It is apparent that frugal people enjoy life because they are not burdened by debt; they pay their bills and have some money left over for savings. Living frugally does not mean doing without; it’s about not accumulating unnecessary material possessions. It’s about deciding what you want in life, and making the most of what you have, instead of complaining about what you don’t have. Frugal living is a very rewarding way to live. An effective way to start saving is to deposit at least 10% of your income in an interest-bearing savings account. Get rid of debt and trim your expenses. Can you save on petrol? Can you restrict eating out? Can you live without DSTV? The basis of Frugal Practicality lies in re-thinking life choices up to this moment to embrace a lifestyle that is more financially responsible and organized. This does not mean adopting a “poverty” mindset but rather maximizing what you have got. Create a budget plan and stick to it; don’t waste money on things you don’t need or buy things on credit, but don’t skimp on things you do need. Be alert when grocery shopping; opt for the generic equivalent of brands you normally choose or store specials. The same applies to clothing; avoid expensive brands when you can buy similar items of equal quality for less.
Adopt a habit of recycling and reusing. We all know that we should become debt-free but many of us don’t know where to cut corners. Initiate a frugal lifestyle one step at a time; prepare a healthy lunch box at home to take to work; organize a lift club to commute to and from work; plan shopping outings to avoid random trips. De-clutter your home; sell or donate items you don’t use. Hold a yard sale; auction items online; sell to second hand shops. Small lifestyle adjustments can make a big difference in your bank account. Cutting expenses allows you to save money for an emergency, pay off credit cards faster, or grow your retirement fund. Run your washing machine on cold. Avoid using the tumble dryer. Turn down the thermostat on your geyser.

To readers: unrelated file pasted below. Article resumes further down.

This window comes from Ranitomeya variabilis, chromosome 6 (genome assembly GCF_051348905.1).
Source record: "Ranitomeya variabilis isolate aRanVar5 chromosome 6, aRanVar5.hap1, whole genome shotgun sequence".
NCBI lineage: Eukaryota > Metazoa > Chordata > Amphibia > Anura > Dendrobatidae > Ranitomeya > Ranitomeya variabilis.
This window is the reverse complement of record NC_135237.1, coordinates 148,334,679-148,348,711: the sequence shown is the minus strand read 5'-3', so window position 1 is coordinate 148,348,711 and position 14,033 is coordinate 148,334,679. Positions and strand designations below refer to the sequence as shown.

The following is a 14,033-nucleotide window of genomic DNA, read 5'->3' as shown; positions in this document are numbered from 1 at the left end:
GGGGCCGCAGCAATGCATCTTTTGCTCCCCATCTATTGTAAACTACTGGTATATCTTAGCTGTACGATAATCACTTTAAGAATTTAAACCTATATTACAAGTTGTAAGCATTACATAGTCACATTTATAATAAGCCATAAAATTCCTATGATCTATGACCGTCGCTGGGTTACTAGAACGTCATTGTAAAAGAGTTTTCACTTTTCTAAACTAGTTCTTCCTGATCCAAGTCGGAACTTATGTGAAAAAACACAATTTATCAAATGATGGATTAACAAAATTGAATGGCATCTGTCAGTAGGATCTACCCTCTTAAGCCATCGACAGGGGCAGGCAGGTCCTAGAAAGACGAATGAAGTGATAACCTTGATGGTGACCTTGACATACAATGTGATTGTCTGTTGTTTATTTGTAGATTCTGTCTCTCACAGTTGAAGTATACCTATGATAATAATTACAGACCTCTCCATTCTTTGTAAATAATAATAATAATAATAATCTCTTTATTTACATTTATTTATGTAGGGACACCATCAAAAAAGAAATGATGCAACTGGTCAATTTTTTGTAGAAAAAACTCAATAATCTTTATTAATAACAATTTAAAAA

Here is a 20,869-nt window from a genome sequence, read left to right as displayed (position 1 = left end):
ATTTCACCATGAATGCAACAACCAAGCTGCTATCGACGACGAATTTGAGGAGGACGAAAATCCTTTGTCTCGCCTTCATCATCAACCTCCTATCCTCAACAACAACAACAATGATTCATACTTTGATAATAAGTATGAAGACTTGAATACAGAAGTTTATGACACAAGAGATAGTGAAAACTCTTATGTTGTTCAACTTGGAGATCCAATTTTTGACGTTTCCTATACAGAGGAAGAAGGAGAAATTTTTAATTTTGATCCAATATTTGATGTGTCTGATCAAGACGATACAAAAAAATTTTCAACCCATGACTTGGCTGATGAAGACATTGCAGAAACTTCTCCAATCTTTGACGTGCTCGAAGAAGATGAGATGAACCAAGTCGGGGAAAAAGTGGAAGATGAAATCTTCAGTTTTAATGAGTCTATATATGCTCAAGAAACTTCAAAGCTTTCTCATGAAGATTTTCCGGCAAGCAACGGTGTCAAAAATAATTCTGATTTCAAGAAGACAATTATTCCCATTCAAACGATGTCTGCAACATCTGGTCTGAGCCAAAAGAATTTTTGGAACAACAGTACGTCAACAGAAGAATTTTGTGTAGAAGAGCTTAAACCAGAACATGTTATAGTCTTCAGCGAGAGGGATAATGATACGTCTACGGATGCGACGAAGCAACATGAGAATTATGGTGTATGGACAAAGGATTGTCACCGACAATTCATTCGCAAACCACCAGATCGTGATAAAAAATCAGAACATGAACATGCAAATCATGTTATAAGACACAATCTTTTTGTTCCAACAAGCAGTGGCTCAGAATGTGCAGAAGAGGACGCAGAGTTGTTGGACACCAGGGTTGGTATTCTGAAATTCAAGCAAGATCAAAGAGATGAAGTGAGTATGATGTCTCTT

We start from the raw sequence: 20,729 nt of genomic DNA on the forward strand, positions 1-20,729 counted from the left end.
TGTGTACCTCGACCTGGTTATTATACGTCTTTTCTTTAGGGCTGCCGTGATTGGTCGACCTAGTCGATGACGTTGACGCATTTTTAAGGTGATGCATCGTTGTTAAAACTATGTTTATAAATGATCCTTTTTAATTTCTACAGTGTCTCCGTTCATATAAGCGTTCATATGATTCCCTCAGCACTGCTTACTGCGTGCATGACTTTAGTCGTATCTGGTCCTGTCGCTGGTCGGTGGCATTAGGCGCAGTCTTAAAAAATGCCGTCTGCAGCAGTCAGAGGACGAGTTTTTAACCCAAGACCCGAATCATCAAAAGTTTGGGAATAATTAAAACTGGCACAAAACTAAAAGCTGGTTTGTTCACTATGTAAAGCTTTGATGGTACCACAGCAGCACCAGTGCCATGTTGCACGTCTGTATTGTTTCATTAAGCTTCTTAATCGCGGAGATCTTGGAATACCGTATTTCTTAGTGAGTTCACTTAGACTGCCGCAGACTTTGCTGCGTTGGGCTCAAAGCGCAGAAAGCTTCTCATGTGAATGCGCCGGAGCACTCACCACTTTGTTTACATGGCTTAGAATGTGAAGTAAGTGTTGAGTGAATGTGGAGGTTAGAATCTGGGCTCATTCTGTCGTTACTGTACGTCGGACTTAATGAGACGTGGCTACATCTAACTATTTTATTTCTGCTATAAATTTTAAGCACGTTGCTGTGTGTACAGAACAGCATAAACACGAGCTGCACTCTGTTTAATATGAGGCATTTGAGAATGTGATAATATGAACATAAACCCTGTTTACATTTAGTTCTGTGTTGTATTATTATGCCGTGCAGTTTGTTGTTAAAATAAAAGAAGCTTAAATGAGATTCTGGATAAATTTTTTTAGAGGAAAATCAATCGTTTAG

Make inexpensive healthy meals; according to the “food pyramid” many of the things we should be eating the most of — grains, legumes, fruits and vegetables – are affordable; it’s often the stuff that’s bad for us (at least in large quantities) like red meat, dairy products and processed foods that are expensive. Grow your own fruit, herbs and veggies; a personal favorite of mine is upside down tomato planters. You’re probably thinking why anyone would want to grow tomatoes (or anything else) upside down. Well, there’s no need to stake the vines, no weeding, fewer soil diseases, overall healthier plants, and you can grow year-round. All you need is a 5 gallon bucket, a plant, and a bag of potting soil. Drill a big enough hole in the bottom of the bucket to fit the stalk of a full-grown tomato plant. Cover inside of bucket with a layer of shredded newspaper. Insert the plant in the hole (from the outside); wrap paper around the base of the plant and hold in place while filling bucket with soil. Hang bucket in sunny spot, water well. Peppers, chilies, cucumbers and eggplants also grow well upside down. Spray plant with a solution of 1 teaspoon Epsom salts dissolved in 4 cups warm water (mixed in a spray bottle); repeat 10 days later – it produces more fruit due to the boost of magnesium, especially for tomatoes, peppers and roses.
Words by Theresa Lutge-Smith (firstname.lastname@example.org)